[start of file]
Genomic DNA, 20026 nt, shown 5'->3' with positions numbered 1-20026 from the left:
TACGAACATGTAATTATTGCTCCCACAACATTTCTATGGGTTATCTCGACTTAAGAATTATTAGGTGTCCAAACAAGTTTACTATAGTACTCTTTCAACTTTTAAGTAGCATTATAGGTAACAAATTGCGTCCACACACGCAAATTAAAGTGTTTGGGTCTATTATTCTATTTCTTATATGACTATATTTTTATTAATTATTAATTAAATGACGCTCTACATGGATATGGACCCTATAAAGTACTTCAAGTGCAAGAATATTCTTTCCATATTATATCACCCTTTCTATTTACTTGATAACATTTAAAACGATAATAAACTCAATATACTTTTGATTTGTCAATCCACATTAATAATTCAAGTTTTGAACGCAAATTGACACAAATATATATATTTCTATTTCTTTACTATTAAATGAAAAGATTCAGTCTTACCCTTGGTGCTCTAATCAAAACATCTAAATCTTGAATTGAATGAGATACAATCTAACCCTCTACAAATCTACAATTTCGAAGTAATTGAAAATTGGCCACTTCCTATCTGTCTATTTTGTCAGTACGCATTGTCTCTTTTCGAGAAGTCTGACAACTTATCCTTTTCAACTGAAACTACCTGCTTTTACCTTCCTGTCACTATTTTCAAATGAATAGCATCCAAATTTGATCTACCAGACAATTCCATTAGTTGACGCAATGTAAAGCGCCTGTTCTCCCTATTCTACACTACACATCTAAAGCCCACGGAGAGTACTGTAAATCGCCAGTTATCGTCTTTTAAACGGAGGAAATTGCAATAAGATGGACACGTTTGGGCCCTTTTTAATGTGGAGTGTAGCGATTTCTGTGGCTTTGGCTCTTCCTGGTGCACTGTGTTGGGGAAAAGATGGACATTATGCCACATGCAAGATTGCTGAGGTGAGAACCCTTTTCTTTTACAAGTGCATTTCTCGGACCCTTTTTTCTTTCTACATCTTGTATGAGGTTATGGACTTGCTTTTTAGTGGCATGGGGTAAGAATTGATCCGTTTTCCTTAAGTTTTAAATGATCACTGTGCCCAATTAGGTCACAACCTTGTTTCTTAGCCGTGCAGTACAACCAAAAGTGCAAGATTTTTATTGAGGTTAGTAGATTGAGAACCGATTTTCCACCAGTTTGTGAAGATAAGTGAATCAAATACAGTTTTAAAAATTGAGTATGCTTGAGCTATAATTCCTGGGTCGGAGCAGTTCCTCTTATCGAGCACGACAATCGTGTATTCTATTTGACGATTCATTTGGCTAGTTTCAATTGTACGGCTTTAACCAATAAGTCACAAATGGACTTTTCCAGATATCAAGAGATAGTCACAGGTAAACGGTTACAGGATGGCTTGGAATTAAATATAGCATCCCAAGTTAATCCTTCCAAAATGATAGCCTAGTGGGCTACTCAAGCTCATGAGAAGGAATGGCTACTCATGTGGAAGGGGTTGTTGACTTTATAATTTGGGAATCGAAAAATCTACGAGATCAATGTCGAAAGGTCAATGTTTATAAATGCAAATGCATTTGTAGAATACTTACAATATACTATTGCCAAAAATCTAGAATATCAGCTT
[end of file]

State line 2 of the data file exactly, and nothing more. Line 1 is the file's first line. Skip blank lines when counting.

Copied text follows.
TACGAACATGTAATTATTGCTCCCACAACATTTCTATGGGTTATCTCGACTTAAGAATTATTAGGTGTCCAAACAAGTTTACTATAGTACTCTTTCAACTTTTAAGTAGCATTATAGGTAACAAATTGCGTCCACACACGCAAATTAAAGTGTTTGGGTCTATTATTCTATTTCTTATATGACTATATTTTTATTAATTATTAATTAAATGACGCTCTACATGGATATGGACCCTATAAAGTACTTCAAGTGCAAGAATATTCTTTCCATATTATATCACCCTTTCTATTTACTTGATAACATTTAAAACGATAATAAACTCAATATACTTTTGATTTGTCAATCCACATTAATAATTCAAGTTTTGAACGCAAATTGACACAAATATATATATTTCTATTTCTTTACTATTAAATGAAAAGATTCAGTCTTACCCTTGGTGCTCTAATCAAAACATCTAAATCTTGAATTGAATGAGATACAATCTAACCCTCTACAAATCTACAATTTCGAAGTAATTGAAAATTGGCCACTTCCTATCTGTCTATTTTGTCAGTACGCATTGTCTCTTTTCGAGAAGTCTGACAACTTATCCTTTTCAACTGAAACTACCTGCTTTTACCTTCCTGTCACTATTTTCAAATGAATAGCATCCAAATTTGATCTACCAGACAATTCCATTAGTTGACGCAATGTAAAGCGCCTGTTCTCCCTATTCTACACTACACATCTAAAGCCCACGGAGAGTACTGTAAATCGCCAGTTATCGTCTTTTAAACGGAGGAAATTGCAATAAGATGGACACGTTTGGGCCCTTTTTAATGTGGAGTGTAGCGATTTCTGTGGCTTTGGCTCTTCCTGGTGCACTGTGTTGGGGAAAAGATGGACATTATGCCACATGCAAGATTGCTGAGGTGAGAACCCTTTTCTTTTACAAGTGCATTTCTCGGACCCTTTTTTCTTTCTACATCTTGTATGAGGTTATGGACTTGCTTTTTAGTGGCATGGGGTAAGAATTGATCCGTTTTCCTTAAGTTTTAAATGATCACTGTGCCCAATTAGGTCACAACCTTGTTTCTTAGCCGTGCAGTACAACCAAAAGTGCAAGATTTTTATTGAGGTTAGTAGATTGAGAACCGATTTTCCACCAGTTTGTGAAGATAAGTGAATCAAATACAGTTTTAAAAATTGAGTATGCTTGAGCTATAATTCCTGGGTCGGAGCAGTTCCTCTTATCGAGCACGACAATCGTGTATTCTATTTGACGATTCATTTGGCTAGTTTCAATTGTACGGCTTTAACCAATAAGTCACAAATGGACTTTTCCAGATATCAAGAGATAGTCACAGGTAAACGGTTACAGGATGGCTTGGAATTAAATATAGCATCCCAAGTTAATCCTTCCAAAATGATAGCCTAGTGGGCTACTCAAGCTCATGAGAAGGAATGGCTACTCATGTGGAAGGGGTTGTTGACTTTATAATTTGGGAATCGAAAAATCTACGAGATCAATGTCGAAAGGTCAATGTTTATAAATGCAAATGCATTTGTAGAATACTTACAATATACTATTGCCAAAAATCTAGAATATCAGCTT